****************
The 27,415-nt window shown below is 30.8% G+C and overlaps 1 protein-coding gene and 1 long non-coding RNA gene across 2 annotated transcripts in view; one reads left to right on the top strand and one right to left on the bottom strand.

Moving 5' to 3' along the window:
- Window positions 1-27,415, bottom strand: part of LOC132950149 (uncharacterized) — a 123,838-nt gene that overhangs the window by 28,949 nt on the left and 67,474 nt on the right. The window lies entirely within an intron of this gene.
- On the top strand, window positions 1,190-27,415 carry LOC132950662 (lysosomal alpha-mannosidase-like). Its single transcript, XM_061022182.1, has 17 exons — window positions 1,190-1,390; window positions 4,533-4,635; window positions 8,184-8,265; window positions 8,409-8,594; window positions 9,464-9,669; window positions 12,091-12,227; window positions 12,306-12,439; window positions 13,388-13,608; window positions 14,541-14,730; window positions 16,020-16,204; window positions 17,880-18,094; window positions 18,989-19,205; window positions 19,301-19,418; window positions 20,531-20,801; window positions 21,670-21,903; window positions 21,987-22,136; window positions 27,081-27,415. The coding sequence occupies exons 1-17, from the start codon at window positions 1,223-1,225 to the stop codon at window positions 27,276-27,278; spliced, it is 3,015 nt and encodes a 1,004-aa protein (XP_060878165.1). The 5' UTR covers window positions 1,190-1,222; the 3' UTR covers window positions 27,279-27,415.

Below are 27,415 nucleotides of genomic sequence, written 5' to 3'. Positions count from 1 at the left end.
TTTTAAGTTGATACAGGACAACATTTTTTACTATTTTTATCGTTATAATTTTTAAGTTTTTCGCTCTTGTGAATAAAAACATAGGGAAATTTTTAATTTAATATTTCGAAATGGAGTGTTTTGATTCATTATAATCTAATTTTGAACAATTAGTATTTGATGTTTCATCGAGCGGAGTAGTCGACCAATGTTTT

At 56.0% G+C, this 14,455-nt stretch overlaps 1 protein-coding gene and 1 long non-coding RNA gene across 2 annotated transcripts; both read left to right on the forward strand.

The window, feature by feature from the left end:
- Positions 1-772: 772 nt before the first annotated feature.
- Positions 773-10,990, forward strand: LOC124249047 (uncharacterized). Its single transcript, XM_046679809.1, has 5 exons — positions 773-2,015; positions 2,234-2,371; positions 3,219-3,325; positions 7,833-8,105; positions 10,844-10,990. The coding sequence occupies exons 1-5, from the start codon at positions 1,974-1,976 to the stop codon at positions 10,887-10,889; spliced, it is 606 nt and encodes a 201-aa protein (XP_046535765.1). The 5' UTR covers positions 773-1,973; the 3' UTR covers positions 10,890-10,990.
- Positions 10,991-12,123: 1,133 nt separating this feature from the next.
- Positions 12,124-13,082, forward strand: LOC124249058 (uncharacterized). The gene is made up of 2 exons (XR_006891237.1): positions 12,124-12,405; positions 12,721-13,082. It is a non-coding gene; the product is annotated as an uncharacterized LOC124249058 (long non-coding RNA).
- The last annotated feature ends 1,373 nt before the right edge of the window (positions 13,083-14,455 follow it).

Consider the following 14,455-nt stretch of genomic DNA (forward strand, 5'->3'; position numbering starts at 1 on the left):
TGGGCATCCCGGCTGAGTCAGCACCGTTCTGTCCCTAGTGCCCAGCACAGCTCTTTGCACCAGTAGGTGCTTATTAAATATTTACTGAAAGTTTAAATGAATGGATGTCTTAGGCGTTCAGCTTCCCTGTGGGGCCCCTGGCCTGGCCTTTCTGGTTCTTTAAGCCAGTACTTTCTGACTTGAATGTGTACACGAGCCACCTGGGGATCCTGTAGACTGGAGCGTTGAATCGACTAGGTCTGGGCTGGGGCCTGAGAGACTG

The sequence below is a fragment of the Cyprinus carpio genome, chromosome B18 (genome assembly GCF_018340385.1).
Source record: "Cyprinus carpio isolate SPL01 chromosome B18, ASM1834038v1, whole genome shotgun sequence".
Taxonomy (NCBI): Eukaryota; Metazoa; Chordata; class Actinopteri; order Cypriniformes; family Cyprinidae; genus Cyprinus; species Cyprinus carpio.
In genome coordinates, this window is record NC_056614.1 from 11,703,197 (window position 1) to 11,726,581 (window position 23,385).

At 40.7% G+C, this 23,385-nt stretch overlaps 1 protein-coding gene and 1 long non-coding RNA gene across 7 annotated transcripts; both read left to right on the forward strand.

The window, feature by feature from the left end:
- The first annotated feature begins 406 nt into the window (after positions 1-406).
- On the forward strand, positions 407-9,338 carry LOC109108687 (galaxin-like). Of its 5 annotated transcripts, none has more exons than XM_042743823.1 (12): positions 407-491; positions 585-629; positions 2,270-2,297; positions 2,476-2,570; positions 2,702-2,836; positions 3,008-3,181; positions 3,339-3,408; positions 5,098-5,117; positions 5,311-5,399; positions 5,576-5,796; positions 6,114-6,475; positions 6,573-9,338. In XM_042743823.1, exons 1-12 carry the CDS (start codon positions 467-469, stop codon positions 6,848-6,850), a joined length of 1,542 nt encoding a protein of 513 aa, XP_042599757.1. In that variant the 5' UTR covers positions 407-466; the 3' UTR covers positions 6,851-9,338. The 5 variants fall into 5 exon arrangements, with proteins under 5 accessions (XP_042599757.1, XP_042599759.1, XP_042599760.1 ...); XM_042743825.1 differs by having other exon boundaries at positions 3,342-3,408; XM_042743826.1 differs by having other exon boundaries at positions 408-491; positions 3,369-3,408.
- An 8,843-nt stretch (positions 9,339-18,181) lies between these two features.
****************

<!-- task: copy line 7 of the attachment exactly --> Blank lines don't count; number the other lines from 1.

At 56.0% G+C, this 14,455-nt stretch overlaps 1 protein-coding gene and 1 long non-coding RNA gene across 2 annotated transcripts; both read left to right on the forward strand.